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In a debate between Stewart Brand (pro-nuclear) and Marc Jacobson (anti-nuclear), Mark Jacobson tries to make the case that we can generate all of the energy that we need without nuclear power (and without fossil fuels). The video of the debate is below. There is also the other stupidity about nuclear weapons and war counting against the carbon footprint of nuclear power which this site has addressed before. This article will focus on how fast are solar and wind being built.
In the nuclear debate between Stewart Brand and Mark Jacobson, one of Jacobson’s main distortions is that nuclear power is slower to develop than solar and wind. Yet Germany and Spain and other countries have applied massive feed in tariff and other subsidies for over a decade to achieve more solar and wind power. Plus there was other spending by the builders of the factories and installers of solar and wind. Wind turbines developed supply chain problems with their generators for larger units. In spite of this effort, the OECD only has 286 TWH of solar, wind and geothermal. The United States added that much new nuclear power all by itself since 1987 even though almost no new nuclear plants were built. This was achieved through higher operating efficiency and some power uprates. Now the restart of build lag is past and this year some new nuclear reactors are coming online. From 2011 onwards there should be additions of 60-120 TWH in nuclear power (mostly outside the OECD in China, India, and Russia. But also in Japan, Korea and other places.
The International Energy Agency tracks electricity generation of the developed countries of the OECD (Organization for Economic Cooperation and Development)
The chart above shows that for the United States, Europe, Japan, Canada, Australia combined the solar, wind and geothermal add up to 286 TWH. There could be 330 TWH in 2010 for all of those places combined. Nuclear power is 7 times higher and the total energy need is 33 times higher.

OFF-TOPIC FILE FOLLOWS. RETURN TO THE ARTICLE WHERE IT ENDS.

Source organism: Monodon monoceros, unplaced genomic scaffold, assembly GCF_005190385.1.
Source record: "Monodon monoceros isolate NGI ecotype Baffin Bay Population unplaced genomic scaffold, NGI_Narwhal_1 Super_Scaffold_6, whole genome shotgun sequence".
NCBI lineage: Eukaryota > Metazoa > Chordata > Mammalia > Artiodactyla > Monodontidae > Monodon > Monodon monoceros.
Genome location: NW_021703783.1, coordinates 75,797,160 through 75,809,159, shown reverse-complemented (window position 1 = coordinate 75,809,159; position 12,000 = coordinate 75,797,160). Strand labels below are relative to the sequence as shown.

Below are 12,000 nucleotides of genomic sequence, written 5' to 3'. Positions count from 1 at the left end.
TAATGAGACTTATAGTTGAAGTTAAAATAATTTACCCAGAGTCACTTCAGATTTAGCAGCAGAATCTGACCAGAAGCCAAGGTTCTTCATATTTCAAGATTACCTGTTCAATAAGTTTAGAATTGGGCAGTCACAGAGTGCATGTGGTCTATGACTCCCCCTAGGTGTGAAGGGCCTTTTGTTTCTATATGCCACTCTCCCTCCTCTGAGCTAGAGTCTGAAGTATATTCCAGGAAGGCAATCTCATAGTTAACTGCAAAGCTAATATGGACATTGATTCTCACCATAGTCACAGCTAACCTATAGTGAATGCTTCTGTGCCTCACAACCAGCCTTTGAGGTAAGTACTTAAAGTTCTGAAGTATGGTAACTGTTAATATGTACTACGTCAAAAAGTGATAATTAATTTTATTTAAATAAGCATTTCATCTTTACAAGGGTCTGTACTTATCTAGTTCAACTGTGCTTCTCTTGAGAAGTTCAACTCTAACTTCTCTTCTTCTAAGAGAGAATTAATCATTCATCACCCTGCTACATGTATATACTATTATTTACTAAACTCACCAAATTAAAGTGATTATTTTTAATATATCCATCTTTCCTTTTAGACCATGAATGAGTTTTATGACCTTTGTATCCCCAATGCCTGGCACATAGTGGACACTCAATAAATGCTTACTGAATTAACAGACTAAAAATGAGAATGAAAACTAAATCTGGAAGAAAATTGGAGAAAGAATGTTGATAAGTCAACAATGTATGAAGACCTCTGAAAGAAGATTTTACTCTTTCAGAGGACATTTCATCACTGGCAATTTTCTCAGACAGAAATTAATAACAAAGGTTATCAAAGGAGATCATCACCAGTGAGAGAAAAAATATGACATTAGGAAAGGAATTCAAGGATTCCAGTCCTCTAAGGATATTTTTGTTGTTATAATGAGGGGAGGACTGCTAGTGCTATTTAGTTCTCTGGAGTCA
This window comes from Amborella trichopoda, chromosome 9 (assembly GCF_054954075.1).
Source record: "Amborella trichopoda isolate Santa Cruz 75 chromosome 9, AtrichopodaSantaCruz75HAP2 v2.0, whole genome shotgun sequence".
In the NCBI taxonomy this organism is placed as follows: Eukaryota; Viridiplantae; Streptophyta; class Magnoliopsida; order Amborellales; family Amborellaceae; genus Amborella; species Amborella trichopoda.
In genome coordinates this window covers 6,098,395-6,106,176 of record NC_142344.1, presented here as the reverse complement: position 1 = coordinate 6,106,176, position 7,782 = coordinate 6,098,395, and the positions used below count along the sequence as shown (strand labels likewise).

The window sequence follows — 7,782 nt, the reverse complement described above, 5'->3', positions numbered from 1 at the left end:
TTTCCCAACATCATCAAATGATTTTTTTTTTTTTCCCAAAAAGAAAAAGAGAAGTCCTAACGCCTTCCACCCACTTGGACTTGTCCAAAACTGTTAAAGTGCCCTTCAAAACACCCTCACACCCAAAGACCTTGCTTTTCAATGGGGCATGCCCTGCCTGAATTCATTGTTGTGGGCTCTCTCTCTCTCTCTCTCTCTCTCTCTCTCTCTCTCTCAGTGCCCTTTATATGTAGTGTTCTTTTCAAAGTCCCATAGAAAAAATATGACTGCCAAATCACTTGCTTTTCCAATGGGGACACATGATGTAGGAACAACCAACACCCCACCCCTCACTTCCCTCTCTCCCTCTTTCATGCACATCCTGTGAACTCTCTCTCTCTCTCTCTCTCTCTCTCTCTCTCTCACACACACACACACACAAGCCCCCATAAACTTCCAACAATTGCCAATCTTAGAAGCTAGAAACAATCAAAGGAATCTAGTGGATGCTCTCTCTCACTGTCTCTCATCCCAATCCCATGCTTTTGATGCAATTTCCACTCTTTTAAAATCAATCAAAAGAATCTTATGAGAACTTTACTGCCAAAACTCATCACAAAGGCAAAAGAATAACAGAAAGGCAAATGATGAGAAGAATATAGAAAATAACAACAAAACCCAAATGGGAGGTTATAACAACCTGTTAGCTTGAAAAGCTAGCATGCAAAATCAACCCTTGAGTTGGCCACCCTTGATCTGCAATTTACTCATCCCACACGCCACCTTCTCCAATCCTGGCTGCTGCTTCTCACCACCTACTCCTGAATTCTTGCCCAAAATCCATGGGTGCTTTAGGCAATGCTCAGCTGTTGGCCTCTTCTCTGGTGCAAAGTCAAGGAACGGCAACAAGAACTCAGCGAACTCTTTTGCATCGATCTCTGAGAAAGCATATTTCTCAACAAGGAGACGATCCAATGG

Germany has 47 TWH of solar, wind and geothermal. This is after spending $5 billion/year on feed in tariffs for over a decade.
20 Gigawatts of nuclear power in Germany generates nearly 3 times has much power as all of the solar, wind and geothermal.
Russia has paid $200/KWe for 311 MWe of nuclear power uprates. Uprates are the increased power generation from existing plants, which can be completed on 9-24 month schedules.
Nuclear power will be increasing from 3-5% per year starting in 2011. This will be 60-130 TWH per year. Most of the new reactors will be in China and other non-OECD countries.
I am all in favor of building more solar and wind, but it is wrong to say that building a lot of it is faster than building nuclear power. Nuclear power increased by 300% since the 1980s in the United States. Since 1987 the US alone has added 345 TWH of nuclear which is more than the entire OECD has now for solar, wind and geothermal. The 1987-2010 increase is after the building of reactors virtually stopped in the USA (Some reactors were or are being completed after long construction stoppages). This was due to improved operations where they run more consistently as well as uprates to the reactors.
Solar and wind require the construction of the factories and the research on the better technologies. The factories and the deployment of the electrical grid to offshore or onshore areas takes time. The case of Germany shows that even when the desire is strong and a lot of money is spent, the pace of adding the solar and wind has been and is still constrained.
One nuclear (1 GW) power plant is equal to 3000 (3 Megawatt) wind Turbines. The wind turbines are about 60 stories tall and have blades that are like the wings of a 747.
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Brian Wang is a Futurist Thought Leader and a popular Science blogger with 1 million readers per month. His blog Nextbigfuture.com is ranked #1 Science News Blog. It covers many disruptive technology and trends including Space, Robotics, Artificial Intelligence, Medicine, Anti-aging Biotechnology, and Nanotechnology.
Known for identifying cutting edge technologies, he is currently a Co-Founder of a startup and fundraiser for high potential early-stage companies. He is the Head of Research for Allocations for deep technology investments and an Angel Investor at Space Angels.
A frequent speaker at corporations, he has been a TEDx speaker, a Singularity University speaker and guest at numerous interviews for radio and podcasts. He is open to public speaking and advising engagements.